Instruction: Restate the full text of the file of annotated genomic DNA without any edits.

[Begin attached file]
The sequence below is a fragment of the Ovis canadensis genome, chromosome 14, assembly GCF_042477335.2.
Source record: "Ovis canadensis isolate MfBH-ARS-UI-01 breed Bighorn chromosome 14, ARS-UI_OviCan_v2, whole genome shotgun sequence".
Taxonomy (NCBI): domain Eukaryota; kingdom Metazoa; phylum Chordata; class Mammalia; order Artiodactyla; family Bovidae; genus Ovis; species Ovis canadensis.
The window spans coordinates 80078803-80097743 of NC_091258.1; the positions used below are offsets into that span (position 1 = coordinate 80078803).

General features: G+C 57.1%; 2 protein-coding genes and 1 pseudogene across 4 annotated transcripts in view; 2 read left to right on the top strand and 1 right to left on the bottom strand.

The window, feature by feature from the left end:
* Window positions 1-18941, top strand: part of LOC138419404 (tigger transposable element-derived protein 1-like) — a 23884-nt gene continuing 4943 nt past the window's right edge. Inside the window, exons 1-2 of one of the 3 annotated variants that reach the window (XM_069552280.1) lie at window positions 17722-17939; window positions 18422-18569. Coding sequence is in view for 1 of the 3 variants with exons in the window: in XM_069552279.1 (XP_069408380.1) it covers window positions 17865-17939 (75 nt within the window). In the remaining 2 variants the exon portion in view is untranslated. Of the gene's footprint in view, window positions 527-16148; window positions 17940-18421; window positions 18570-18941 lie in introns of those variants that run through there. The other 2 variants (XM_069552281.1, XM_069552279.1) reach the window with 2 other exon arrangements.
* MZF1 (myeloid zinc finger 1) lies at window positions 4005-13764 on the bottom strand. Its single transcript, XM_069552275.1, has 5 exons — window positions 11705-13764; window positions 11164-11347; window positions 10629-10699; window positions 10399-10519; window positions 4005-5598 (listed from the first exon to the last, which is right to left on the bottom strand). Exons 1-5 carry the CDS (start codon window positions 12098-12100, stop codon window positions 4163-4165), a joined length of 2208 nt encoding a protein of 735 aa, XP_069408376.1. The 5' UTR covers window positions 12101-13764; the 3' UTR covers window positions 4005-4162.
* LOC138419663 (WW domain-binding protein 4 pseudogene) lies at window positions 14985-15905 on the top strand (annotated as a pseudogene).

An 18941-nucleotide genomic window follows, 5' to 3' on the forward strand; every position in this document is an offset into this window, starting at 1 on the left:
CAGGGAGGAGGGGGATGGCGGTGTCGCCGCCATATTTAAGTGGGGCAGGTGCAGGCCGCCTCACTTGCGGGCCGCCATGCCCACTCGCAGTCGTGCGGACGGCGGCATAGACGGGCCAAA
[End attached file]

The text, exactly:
The sequence below is a fragment of the Ovis canadensis genome, chromosome 14, assembly GCF_042477335.2.
Source record: "Ovis canadensis isolate MfBH-ARS-UI-01 breed Bighorn chromosome 14, ARS-UI_OviCan_v2, whole genome shotgun sequence".
Taxonomy (NCBI): domain Eukaryota; kingdom Metazoa; phylum Chordata; class Mammalia; order Artiodactyla; family Bovidae; genus Ovis; species Ovis canadensis.
The window spans coordinates 80078803-80097743 of NC_091258.1; the positions used below are offsets into that span (position 1 = coordinate 80078803).

General features: G+C 57.1%; 2 protein-coding genes and 1 pseudogene across 4 annotated transcripts in view; 2 read left to right on the top strand and 1 right to left on the bottom strand.

The window, feature by feature from the left end:
* Window positions 1-18941, top strand: part of LOC138419404 (tigger transposable element-derived protein 1-like) — a 23884-nt gene continuing 4943 nt past the window's right edge. Inside the window, exons 1-2 of one of the 3 annotated variants that reach the window (XM_069552280.1) lie at window positions 17722-17939; window positions 18422-18569. Coding sequence is in view for 1 of the 3 variants with exons in the window: in XM_069552279.1 (XP_069408380.1) it covers window positions 17865-17939 (75 nt within the window). In the remaining 2 variants the exon portion in view is untranslated. Of the gene's footprint in view, window positions 527-16148; window positions 17940-18421; window positions 18570-18941 lie in introns of those variants that run through there. The other 2 variants (XM_069552281.1, XM_069552279.1) reach the window with 2 other exon arrangements.
* MZF1 (myeloid zinc finger 1) lies at window positions 4005-13764 on the bottom strand. Its single transcript, XM_069552275.1, has 5 exons — window positions 11705-13764; window positions 11164-11347; window positions 10629-10699; window positions 10399-10519; window positions 4005-5598 (listed from the first exon to the last, which is right to left on the bottom strand). Exons 1-5 carry the CDS (start codon window positions 12098-12100, stop codon window positions 4163-4165), a joined length of 2208 nt encoding a protein of 735 aa, XP_069408376.1. The 5' UTR covers window positions 12101-13764; the 3' UTR covers window positions 4005-4162.
* LOC138419663 (WW domain-binding protein 4 pseudogene) lies at window positions 14985-15905 on the top strand (annotated as a pseudogene).

An 18941-nucleotide genomic window follows, 5' to 3' on the forward strand; every position in this document is an offset into this window, starting at 1 on the left:
CAGGGAGGAGGGGGATGGCGGTGTCGCCGCCATATTTAAGTGGGGCAGGTGCAGGCCGCCTCACTTGCGGGCCGCCATGCCCACTCGCAGTCGTGCGGACGGCGGCATAGACGGGCCAAA